‘If after warning it continues further action may result. It doesn’t matter if it’s two males, two females or a male and a female, it’s something that applies to all.
‘On some occasions we have encountered deliberately staged acts in prominent places, these are treated in the same manor [sic].
‘We will be very happy to explain the policy to any authority who approaches for review, and will happily cooperate fully.
‘Much of the misunderstanding here comes from the name many remember from the previous administration, the ‘no kissing rule’, it isn’t what it seems, we are doing nothing out of the ordinary.’
Explaining how they were forced to stop kissing their girlfriend after visiting the bar in 2017, Kara said: ‘It happened four years ago at a pride event me and my girlfriend had gone to. We were unaware of this PDA rule.
‘I was just about to go to the bar and I kissed my partner briefly. One of the staff members very snappily said ‘stop that’. We were both taken aback and we giggled, but then we realised she was being serious.
‘We went up to her to get an explanation, and she told us that we weren’t allowed to kiss on the premises, as it was their PDA rule.
‘I thought it was strange that they’d have their rule in place on a Pride night, isn’t that what Pride is about? She just scowled at us basically, and I remember us finishing our drinks and leaving quite quickly after that.
‘I would totally understand if she had said ‘I’m really sorry, but we have this PDA rule’, but the fact she started it with ‘stop that’ made me feel like I was being spoken to by a teacher.
‘When she said that, I remember looking around and seeing lots of couples kissing.
‘I have a lot of friends who are straight and as far as I’m aware, they’ve never been chucked out of there for kissing.
‘I think the recent Facebook posts were very badly worded, and the way they’ve gone about enforcing this role comes across as very homophobic.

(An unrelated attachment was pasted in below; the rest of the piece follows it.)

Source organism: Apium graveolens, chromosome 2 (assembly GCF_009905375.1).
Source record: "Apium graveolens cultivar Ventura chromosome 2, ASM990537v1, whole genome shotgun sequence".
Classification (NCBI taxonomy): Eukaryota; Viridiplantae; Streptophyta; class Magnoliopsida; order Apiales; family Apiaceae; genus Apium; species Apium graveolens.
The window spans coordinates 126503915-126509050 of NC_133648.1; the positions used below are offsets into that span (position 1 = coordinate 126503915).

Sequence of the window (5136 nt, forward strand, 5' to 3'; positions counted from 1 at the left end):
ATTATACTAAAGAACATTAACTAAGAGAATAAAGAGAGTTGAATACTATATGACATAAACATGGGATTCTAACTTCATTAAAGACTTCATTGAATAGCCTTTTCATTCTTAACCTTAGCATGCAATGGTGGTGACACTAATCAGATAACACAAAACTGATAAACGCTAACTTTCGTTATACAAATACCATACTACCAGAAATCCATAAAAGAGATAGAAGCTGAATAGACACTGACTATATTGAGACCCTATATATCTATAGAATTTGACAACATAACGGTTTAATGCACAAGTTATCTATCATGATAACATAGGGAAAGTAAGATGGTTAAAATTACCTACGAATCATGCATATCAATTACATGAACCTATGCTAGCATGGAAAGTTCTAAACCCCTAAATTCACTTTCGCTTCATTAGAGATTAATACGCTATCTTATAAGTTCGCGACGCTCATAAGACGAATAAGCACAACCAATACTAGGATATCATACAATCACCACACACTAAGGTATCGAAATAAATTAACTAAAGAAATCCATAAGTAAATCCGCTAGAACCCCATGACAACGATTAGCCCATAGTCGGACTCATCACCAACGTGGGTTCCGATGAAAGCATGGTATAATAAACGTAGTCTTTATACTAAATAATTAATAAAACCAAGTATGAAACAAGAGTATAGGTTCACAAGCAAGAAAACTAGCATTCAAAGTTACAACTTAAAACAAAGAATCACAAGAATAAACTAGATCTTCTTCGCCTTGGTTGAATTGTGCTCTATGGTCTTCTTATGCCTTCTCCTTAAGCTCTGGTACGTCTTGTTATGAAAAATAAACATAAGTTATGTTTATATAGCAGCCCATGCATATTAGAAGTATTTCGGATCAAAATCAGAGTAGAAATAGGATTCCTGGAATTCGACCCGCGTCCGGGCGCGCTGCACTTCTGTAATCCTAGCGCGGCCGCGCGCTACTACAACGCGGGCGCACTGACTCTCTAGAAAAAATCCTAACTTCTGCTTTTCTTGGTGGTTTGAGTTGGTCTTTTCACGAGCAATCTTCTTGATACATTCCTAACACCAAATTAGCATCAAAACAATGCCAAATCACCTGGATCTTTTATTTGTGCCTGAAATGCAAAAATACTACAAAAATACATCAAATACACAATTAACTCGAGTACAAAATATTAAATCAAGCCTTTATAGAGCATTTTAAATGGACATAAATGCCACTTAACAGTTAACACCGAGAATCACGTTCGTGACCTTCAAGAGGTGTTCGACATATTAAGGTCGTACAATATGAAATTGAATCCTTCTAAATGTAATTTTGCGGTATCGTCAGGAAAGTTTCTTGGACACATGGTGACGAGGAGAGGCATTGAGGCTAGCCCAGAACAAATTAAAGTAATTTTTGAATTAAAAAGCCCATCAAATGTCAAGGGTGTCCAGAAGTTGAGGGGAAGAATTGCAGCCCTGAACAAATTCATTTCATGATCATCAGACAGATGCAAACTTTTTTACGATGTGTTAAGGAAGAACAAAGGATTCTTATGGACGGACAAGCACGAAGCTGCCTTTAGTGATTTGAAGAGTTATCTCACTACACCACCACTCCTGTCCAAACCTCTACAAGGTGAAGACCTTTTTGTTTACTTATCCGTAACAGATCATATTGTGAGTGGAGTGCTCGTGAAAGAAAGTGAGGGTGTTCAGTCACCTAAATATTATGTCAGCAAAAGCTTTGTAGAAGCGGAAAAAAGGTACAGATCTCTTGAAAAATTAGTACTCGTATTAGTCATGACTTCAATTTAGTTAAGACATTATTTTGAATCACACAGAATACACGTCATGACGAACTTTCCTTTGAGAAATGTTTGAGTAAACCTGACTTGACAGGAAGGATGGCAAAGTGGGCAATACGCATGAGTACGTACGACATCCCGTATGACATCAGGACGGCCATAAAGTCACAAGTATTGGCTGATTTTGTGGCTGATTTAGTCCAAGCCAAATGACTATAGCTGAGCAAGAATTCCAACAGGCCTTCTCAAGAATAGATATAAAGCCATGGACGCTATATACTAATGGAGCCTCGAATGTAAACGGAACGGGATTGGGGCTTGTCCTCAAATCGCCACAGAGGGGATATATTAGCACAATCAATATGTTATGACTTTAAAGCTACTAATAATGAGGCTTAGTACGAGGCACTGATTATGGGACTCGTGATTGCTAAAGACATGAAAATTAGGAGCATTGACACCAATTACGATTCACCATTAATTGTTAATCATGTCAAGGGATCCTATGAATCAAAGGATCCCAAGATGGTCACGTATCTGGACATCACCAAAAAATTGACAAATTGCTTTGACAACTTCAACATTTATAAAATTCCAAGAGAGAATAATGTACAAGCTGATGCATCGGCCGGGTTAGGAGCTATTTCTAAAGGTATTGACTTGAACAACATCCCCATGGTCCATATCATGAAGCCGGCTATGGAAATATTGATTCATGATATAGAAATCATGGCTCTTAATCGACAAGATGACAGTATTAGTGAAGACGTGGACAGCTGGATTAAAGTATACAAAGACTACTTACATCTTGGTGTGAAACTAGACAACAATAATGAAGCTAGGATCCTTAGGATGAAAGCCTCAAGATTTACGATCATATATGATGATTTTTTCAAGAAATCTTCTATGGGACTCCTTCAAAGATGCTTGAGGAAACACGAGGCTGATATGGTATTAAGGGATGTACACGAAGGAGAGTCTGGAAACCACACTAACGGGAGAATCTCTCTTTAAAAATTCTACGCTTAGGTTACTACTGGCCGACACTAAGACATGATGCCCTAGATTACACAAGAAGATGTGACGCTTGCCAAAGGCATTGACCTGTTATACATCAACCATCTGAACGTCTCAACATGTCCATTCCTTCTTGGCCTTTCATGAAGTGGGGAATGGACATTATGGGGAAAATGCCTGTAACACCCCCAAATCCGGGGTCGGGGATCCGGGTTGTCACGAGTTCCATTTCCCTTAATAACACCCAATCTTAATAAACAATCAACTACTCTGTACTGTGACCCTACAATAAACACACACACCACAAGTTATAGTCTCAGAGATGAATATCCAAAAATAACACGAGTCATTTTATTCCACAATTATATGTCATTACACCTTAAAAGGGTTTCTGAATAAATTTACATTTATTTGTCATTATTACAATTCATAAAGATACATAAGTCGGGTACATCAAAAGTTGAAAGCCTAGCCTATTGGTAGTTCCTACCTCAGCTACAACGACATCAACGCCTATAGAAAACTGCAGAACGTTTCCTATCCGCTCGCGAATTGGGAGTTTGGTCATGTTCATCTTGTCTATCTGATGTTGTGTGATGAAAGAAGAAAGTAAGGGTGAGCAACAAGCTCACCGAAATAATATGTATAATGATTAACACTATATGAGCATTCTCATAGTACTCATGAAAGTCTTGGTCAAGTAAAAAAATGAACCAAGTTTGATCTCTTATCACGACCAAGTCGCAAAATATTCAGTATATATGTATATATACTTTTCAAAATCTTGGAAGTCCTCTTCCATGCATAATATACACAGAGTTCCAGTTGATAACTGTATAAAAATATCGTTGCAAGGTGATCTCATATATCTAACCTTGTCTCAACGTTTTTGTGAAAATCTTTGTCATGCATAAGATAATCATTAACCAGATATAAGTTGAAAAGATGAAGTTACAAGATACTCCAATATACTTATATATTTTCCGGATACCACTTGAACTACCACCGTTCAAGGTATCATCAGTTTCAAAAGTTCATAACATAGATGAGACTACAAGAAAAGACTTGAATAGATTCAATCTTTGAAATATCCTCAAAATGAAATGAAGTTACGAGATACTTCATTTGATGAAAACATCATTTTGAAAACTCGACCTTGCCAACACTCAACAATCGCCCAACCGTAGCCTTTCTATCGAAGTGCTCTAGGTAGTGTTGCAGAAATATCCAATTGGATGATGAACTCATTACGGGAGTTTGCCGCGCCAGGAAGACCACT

‘I don’t know where these ideas about gay couples kissing to provoke straight people have come from, but it’s just mad.
‘There’s a lot of good that’s going on here, and it’s a shame that this has cast a really bad light on the Isle of Man.
‘It’s been known for being quite backwards, but actually a lot of progress has been happening, especially in the last five to ten years.
‘The island took a while to give same-sex couples their rights, but I’ve absolutely noticed a huge fast-pedalling. You can see some people from the older generation who are falling behind a little bit.
Mr Wernham hit back: ‘We’re an all-inclusive venue, I’ve been running it for ten years.
‘We do cater for the island’s LGBT, but we also cater to an older audience, some of them straight, some of them gay.
‘I’ve been accused of being homophobic, which is absolutely ridiculous, there’s not a homophobic bone in my body.
‘We have a policy which dates before I was involved, initially called a ‘no-kissing’ rule. I changed its name to make it more understandable.
‘It’s the same policy as you’d find in any hotel bar across the UK. Only difference is that it’s blanket – it applies to gay people, straight people, lesbians. It doesn’t matter.
‘We don’t throw people out for it, unless they’re repeat offenders and it’s a deliberate act.
‘This [Facebook comments] is a malicious attack and seems highly orchestrated.
‘We are an all-inclusive venue who welcomes all equally and not a gay bar as some infer.
‘I open it to the public for free on a Saturday night only, all of us have full time occupations during the week.
‘Our PDA policy has been in place for 20 years or so in one form or another, it’s certainly not new and is very well known but disliked by some.
‘It isn’t in any way discriminatory, it applies to all and is completely legal. It’s about keeping standards of behavior high and not about spoiling people’s fun.
‘Sadly people see this as somehow homophobic which it certainly isn’t, we welcome all LGBT people as equals.
‘It’s awkward to comment further for now while the situation is being monitored but many of the claims made are false or not fully truthful.
‘Our license is well respected by the authorities for maintaining high standards and causing no trouble, I’d like to keep it that way.’
A representative for LGBT charity Isle of Pride said: ‘Recent Facebook comments from a local bar have demonstrated that while we may have come a long way on the journey to equality, there is still more work to do.
‘The ability to hold hands and kiss your partner in public is not restricted in law nor to being a specific gender or sexual orientation.’